It is a complicated and delicate task we have to perform as a team here at Venturit. We have been following traditional models for the last ten years. We figured out the traditional model didn’t fit us since we are an agile team, and teammates move around groups during the year, and managers cannot possibly remember everything at the end of the cycle. We are trying to be careful here; actually, it doesn’t fit any form of a team.
Here is a quick history:
We started with the textbook model of the annual review, where we gave a questionnaire to the team member, and the manager reviewed the answers and gave the observations. As you know, this is a critical process to ensure that team members know how the management views their performance and how they value it. The review is performed before the annual increment, and naturally, everyone wants to reach the maximum increase. We even tried 360-degree performance reviews in the last two years of those ten years. While it gave some flexibility and transparency, it still didn’t solve our problem.
How can we make the performance review process agile and straightforward? Let it be out; performing annual performance reviews using traditional textbook methods is not practical and constructive; everyone hates it. Most of the time, both parties, the reviewer and the reviewee, end up leaving unhappy because it is not possible to remember or keep track of all the things that happened throughout the year. This approach leads to strain and disagreements. We had a situation where some members were leaving happy, and some were crying during the performance.
Naturally keeping track of ones’ full-year performance is challenging. It would help if you had frequent performance communications to avoid the end of the year strains. Also, having only the supervisor doing the review could lead to issues of unfairness or favoritism. You may try to avoid this by introducing a 360-degree performance review. But, 360-degree reviews lead to other problems, where people think they might not get a fair review if the colleague reviewing them has a strained relationship with them.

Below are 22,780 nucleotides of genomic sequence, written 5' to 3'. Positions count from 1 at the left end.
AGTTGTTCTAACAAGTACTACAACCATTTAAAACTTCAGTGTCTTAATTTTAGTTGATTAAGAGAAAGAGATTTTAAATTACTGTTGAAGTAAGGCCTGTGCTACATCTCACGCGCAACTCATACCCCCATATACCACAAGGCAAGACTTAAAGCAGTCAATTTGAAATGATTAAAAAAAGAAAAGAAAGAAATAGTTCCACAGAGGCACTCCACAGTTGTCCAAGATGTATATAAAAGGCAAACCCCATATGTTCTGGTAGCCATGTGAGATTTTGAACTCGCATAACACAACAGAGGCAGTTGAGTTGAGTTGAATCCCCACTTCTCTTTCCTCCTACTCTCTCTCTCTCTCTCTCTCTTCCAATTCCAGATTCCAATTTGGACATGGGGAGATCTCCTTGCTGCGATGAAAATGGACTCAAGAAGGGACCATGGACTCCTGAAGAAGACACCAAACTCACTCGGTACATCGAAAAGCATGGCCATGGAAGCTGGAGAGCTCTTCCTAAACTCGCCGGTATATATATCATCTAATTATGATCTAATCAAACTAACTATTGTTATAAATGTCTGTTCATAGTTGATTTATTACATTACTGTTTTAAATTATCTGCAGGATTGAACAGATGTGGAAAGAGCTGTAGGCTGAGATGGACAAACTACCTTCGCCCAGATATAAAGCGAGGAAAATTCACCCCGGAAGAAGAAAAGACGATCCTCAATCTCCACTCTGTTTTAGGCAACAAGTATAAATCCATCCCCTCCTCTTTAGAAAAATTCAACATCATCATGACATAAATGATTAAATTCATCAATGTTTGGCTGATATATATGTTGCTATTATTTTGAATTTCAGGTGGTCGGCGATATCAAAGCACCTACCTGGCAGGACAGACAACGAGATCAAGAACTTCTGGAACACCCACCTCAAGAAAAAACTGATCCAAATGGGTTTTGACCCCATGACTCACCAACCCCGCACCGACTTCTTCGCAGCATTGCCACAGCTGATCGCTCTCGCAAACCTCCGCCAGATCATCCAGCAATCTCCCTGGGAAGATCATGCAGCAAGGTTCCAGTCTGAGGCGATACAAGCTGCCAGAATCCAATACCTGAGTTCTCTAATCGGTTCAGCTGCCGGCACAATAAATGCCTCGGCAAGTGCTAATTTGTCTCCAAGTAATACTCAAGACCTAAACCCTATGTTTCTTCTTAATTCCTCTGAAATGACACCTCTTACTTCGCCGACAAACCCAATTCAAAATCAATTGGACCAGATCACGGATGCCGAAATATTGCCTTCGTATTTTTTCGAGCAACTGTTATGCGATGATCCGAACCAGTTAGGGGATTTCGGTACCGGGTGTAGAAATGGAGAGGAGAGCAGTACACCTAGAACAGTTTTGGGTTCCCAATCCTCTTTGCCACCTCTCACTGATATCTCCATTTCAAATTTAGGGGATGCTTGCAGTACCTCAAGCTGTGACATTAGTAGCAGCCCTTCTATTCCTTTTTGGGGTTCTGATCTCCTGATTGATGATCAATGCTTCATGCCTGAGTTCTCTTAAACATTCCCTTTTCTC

These are some of the challenges we faced, and there were many more concerns we had to address during the years, including the years we had a 360-degree review. In our opinion, performance reviews should be agile, transparent, and straightforward.
Yes, we need to have the flexibility to address different types of personalities such as extraverts and introverts, and different mindsets such as growth and fixed mindsets. We need all these characteristics in our teams to ensure we strive as a team.
We understand giving frequent constructive feedback helps a teammate adjust his or her performance. We also recognize that Maslow’s “Hierarchy of Needs” model is still valid today. We need to use incentives to motivate and reinforce us as humans to achieve psychological and self-fulfillment needs once our basic needs are satisfied.
Considering ten years of efforts to adopt what other companies are using, we decided to build a Performance Management system that can be transparent, straightforward, trustworthy, and provide feedback as frequently as you like. Just like our agile project management process. We named this system “Strive”.
Strive is a gamified performance review system to help our team members strive. Strive replaces our current 360-degree performance review system by integrating essential elements of the 360-degree system and using gamification to deliver feedback on a biweekly basis so that teammates can Strive faster.
We decided to make Strive software open-source under an MIT License so that you can use Strive to implement a better performance review system for your team as well. Using our experience in our ed-tech, we design Strive to use a badging system to recognize and reward team members frequently. The badges are given every two weeks, they are rewarded under four categories Solver, Trustworthy and Reliable, Venturian, and Expert.
These categories are brought forward from our 360-degree performance review system, they show under what performance categories we are reviewing our teammates. You can set up your own if you decide to use our system. Our performance categories are;
- Solver: Solves problems, both simple and complex, demonstrate attention to detail, critical thinking, decision-making, and researching skills.
- Trustworthy and Reliable: Follows through on commitments, even when tempted to walk away.
- Venturian: Adheres to Venturit values; fairness, respect, care, honesty, and team spirit.